We are approaching the time of the year when the last of the most recent Sundance Film Festival’s films are seeing release. One of the more intriguing features that played at the festival was The Skeleton Twins, a comedic drama starring Kristen Wiig and Bill Hader as a pair of estranged twins who are finally brought back together when they need each other most. Ugh. That description I just wrote is really saccharine – luckily co-writer/director Craig Johnson’s film transcends that sappy logline.
One afternoon, as Maggie (Wiig) sits in her bathroom, working up the nerve to swallow the handful of pills that might end her existential suffering, she gets a phone call informing her that her brother, Milo (Hader), has just been admitted to the hospital after his own failed suicide attempt. The twins are reunited after ten years of radio silence, and the bond that existed between them for so long won’t allow them to separate again. Milo returns to New York with Maggie, planning to stay with her and her husband, Lance (Luke Wilson), only temporarily. As the two siblings finally begin to open up to each other again, the viewer starts to see how each individual’s life got to such a dire place.
Johnson and co-writer Mark Heyman create a couple of really interesting characters in their screenplay. Both Maggie and Milo are kind of not good people. They are both incredibly self-centered, hurtful, and judgmental, but when they are together they find the acceptance they have been longing for. They have both been hiding a side of themselves for the last ten years, and the most exciting part of the movie is watching them relearn how to finally be their true selves with one another. You can see it early on in the film when Milo, Maggie and Lance are having their first meal together. Milo is bemused by the way Maggie portrays herself with her husband, and Lance is fascinated by a side of Maggie that he has never really seen before.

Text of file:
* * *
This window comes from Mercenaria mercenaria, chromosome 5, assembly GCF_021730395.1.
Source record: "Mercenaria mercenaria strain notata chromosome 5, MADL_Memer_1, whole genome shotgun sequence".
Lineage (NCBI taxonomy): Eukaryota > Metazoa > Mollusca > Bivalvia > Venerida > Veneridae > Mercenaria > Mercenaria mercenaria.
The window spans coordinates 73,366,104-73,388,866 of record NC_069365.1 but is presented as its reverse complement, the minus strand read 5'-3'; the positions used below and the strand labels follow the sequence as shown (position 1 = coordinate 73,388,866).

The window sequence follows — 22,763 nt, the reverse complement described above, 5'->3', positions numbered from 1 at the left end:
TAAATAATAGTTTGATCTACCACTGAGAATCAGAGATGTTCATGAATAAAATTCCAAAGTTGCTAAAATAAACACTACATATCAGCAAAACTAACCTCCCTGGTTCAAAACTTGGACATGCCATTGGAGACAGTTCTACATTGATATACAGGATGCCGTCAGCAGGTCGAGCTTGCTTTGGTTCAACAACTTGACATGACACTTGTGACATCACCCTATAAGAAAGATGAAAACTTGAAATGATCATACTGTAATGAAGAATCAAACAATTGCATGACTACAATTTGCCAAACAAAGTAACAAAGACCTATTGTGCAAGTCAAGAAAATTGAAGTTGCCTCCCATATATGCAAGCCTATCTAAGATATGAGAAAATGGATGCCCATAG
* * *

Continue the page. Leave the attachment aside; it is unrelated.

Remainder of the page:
The performances are what sell these moments, however. The script is at times subtle and at times overt, but when it allows the actors to take off, The Skeleton Twins really soars. Wiig and Hader are both playing against type here. Though the movie is very funny (though not as funny as my audience seemed to think it was), both SNL alumni have deep moments of introspection. And they sell them convincingly thanks to hard commitment to the characters.
Hader has things a little easier, as Milo functions as more of a facade for the actor. Milo is gay, and while Hader never really lapses into Stefon-esque stereotyping, there is still an added layer of performance. Wiig doesn’t have such a veil to hide behind, and her performance is a little more raw and affecting because of it. Maggie is also the less sympathetic character, making a challenging role even more difficult. Milo has had a rough go of it, and his suicidal response is one of exasperation and exhaustion, whereas Maggie reacts by lashing out in different ways, often to the detriment of Lance or Milo. But Wiig sells it. Late in the film Maggie says an especially biting remark to her brother, and we immediately see the regret on Wiig’s face, quickly giving way to Maggie’s stubborn inability to apologize. It is a masterfully acted moment.
Speaking of masterful, let’s talk about Luke Wilson. Did we all forget about him, or was it just me? I feel like he hasn’t been in a good movie in ten years, but here he is, picking it back up as if he shot Old School yesterday. His portrayal of Lance as a dopey man’s man with only the best of intentions is one of The Skeleton Twins‘s greatest assets. Lance is the only essentially good character in the movie, but that also runs the risk of him being a bit of a speed bump. Not with Wilson at the helm, however.
The Skeleton Twins is a movie about finding truth in the rubble of all the lies our parent (intentionally and unintentionally) tell us. Once you find that truth, however, it is even more important that you have someone to share it with. For both Maggie and Milo there is only really one person who can fill that role. The movie hits a couple revelatory emotional beats a little too hard, and there is an unfortunate voiceover/flashback combo early on, but Johnson’s film overcomes those setbacks thanks to the truths discovered by his actors.